DEBT SECURITIES: Definition and General Overview

debt securities

A debt security is basically like an asset created when a party lends money to another. We can see an example of this in corporate bonds. Corporate bonds are debt securities that corporations issue and sell to investors. There are other examples of debt securities, like government bonds, municipal bonds, and certificates of deposit, to mention but a few. Let’s see what this term entails in general:

What Are Debt Securities?

A debt security is a debt instrument that can be purchased or sold between two parties. It defines fundamental terms such as the notional amount (the amount borrowed), interest rate, maturity, and renewal date.

A government bond, corporate bond, certificate of deposit (CD), municipal bond, or preferred stock are all examples of debt securities. Debt securities can also take the form of collateralized securities. Such securities can be collateralized debt obligations (CDOs), collateralized mortgage obligations (CMOs), mortgage-backed securities issued by the Government National Mortgage Association (GNMA), and zero-coupon securities.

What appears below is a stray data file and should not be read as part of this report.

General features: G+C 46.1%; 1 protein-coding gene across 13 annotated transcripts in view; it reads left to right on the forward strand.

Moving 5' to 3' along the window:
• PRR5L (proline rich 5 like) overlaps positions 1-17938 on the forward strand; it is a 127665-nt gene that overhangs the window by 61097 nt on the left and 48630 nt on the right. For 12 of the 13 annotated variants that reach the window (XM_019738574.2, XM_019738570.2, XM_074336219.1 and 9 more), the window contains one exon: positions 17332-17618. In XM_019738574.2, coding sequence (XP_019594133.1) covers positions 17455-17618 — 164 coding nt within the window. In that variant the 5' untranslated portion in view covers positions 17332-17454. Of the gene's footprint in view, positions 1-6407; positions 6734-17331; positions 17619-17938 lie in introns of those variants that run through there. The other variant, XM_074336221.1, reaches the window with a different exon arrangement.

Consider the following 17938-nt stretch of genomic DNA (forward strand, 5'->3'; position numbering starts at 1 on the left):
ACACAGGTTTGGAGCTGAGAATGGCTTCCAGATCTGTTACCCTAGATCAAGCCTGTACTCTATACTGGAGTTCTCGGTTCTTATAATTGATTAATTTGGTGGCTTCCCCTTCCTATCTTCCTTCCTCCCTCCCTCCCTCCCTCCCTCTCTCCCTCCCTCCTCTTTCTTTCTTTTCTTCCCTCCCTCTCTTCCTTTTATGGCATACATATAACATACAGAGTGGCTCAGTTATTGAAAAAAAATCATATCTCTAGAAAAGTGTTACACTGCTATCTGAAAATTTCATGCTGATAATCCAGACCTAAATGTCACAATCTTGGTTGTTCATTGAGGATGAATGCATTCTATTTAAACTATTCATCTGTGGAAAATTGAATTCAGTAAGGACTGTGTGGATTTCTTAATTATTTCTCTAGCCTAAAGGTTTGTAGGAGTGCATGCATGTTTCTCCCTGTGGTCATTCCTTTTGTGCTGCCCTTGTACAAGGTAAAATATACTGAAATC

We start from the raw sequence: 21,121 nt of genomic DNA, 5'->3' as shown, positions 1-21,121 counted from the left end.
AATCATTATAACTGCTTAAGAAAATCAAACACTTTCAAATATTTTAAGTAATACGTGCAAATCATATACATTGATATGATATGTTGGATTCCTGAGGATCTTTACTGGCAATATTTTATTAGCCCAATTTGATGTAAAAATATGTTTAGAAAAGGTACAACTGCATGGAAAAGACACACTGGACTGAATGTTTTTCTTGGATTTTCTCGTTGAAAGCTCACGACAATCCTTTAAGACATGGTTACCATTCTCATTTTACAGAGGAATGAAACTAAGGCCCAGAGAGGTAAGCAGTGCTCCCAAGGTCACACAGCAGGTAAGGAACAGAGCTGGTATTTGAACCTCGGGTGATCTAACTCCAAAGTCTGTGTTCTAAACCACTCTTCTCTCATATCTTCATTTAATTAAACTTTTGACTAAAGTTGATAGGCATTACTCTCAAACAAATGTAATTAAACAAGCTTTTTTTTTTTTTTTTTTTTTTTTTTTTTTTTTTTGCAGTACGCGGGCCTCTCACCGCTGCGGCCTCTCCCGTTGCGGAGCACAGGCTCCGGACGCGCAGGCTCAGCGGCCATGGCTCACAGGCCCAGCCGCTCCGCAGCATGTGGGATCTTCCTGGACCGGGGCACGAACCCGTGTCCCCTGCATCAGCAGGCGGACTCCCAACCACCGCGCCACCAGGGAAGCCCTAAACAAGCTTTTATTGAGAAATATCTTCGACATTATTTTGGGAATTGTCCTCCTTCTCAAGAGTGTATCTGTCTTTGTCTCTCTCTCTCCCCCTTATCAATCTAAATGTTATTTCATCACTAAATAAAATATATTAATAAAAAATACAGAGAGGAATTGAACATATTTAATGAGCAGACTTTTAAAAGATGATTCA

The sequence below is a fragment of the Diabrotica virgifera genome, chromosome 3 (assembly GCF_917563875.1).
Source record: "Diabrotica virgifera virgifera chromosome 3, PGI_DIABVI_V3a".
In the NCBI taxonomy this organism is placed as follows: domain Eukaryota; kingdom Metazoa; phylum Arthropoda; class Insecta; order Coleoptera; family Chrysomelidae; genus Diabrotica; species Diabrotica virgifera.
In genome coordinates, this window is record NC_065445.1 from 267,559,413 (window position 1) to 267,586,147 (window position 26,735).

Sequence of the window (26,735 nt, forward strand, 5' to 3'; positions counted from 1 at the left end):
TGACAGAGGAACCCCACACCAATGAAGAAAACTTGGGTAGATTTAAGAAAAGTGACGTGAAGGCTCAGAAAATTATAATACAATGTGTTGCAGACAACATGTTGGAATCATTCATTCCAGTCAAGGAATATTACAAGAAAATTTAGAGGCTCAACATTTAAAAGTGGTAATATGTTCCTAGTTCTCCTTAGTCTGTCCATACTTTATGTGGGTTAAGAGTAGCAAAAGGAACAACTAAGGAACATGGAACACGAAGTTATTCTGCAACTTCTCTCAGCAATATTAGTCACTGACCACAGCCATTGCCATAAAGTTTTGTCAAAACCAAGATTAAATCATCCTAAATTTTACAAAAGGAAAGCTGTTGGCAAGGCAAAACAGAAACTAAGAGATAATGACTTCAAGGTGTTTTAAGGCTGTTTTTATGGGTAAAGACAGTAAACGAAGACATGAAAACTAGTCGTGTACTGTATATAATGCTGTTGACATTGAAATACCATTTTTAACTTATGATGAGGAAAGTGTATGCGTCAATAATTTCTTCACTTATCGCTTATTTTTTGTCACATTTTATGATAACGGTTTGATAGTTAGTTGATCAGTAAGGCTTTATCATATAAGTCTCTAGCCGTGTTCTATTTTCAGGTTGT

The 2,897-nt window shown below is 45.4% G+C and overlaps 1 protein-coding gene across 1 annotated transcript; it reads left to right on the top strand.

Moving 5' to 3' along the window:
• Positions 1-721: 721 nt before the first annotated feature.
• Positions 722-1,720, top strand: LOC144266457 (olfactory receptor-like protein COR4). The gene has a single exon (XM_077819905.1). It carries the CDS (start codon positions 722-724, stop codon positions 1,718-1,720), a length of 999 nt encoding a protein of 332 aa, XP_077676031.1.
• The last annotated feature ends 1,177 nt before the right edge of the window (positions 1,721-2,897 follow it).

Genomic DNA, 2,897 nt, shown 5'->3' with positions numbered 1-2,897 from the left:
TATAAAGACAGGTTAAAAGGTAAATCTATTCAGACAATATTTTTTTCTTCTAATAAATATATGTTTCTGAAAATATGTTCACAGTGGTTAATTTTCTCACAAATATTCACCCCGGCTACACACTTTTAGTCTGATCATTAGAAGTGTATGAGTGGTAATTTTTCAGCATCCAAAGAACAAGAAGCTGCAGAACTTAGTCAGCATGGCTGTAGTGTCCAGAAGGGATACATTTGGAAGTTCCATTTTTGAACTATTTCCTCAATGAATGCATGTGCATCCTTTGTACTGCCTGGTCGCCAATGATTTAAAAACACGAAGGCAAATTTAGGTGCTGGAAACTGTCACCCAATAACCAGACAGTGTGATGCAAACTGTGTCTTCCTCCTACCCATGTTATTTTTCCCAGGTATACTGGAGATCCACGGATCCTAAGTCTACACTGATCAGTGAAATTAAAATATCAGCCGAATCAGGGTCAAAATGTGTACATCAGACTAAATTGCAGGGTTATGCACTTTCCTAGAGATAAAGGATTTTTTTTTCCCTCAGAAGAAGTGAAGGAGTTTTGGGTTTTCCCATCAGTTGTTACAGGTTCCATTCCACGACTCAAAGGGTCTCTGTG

How Debt Securities Work

A debt security is a financial asset formed when one party lends money to another. Corporate bonds, for example, are debt securities issued by firms and sold to investors. Investors lend money to firms in exchange for a set number of interest payments and the return of their investment when the bond matures.

Government bonds, on the other hand, are debt securities sold to investors by governments. Investors lend money to the government in exchange for interest payments (called coupon payments) and a return of principal upon the maturity of the bond.

Debt securities are sometimes known as fixed-income securities because their interest payments provide a consistent stream of income. Unlike equity investments, where the investor’s return is contingent on the equity issuer’s market performance, debt instruments guarantee that the investor will get repayment of their initial principal plus a fixed stream of interest payments.